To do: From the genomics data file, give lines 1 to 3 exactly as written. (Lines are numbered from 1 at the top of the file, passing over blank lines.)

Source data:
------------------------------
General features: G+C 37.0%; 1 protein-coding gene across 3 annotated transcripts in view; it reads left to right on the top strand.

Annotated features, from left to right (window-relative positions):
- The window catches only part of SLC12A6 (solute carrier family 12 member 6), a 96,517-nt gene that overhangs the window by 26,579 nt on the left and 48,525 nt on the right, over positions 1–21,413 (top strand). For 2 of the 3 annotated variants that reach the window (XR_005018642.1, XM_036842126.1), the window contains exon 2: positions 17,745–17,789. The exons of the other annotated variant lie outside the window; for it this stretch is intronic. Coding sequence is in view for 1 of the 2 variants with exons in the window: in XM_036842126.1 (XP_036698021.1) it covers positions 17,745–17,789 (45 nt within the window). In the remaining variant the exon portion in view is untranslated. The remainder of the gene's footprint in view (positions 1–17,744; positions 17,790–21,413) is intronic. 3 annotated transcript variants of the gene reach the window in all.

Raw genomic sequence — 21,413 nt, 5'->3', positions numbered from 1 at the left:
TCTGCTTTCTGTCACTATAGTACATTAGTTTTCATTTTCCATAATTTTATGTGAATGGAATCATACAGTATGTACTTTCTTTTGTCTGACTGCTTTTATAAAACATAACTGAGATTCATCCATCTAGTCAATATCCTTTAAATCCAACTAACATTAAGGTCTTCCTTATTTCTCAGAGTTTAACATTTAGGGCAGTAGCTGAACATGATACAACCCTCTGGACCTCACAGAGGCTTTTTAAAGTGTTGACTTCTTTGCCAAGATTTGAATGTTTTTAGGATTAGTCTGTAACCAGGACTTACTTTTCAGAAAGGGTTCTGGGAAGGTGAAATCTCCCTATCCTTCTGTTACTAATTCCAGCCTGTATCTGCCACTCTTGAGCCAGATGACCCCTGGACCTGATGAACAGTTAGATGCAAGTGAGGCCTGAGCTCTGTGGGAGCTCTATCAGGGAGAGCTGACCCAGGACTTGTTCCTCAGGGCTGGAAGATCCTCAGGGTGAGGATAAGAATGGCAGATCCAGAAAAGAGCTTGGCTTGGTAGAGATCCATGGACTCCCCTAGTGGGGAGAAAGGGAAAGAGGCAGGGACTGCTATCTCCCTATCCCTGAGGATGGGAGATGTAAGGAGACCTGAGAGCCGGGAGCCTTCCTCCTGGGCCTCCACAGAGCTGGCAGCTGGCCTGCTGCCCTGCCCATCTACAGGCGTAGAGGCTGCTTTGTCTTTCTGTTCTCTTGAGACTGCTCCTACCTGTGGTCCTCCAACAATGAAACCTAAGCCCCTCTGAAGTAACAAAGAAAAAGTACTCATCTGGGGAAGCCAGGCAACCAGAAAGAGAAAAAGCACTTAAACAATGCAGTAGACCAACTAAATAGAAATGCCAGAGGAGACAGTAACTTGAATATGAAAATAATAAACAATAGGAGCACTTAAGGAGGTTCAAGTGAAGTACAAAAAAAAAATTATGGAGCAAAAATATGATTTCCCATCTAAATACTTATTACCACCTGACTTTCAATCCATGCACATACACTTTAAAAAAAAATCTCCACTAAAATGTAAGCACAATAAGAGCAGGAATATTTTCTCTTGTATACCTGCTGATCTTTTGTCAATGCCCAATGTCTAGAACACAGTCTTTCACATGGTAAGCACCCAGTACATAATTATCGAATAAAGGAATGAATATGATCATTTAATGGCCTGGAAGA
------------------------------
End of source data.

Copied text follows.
General features: G+C 37.0%; 1 protein-coding gene across 3 annotated transcripts in view; it reads left to right on the top strand.

Annotated features, from left to right (window-relative positions):
- The window catches only part of SLC12A6 (solute carrier family 12 member 6), a 96,517-nt gene that overhangs the window by 26,579 nt on the left and 48,525 nt on the right, over positions 1–21,413 (top strand). For 2 of the 3 annotated variants that reach the window (XR_005018642.1, XM_036842126.1), the window contains exon 2: positions 17,745–17,789. The exons of the other annotated variant lie outside the window; for it this stretch is intronic. Coding sequence is in view for 1 of the 2 variants with exons in the window: in XM_036842126.1 (XP_036698021.1) it covers positions 17,745–17,789 (45 nt within the window). In the remaining variant the exon portion in view is untranslated. The remainder of the gene's footprint in view (positions 1–17,744; positions 17,790–21,413) is intronic. 3 annotated transcript variants of the gene reach the window in all.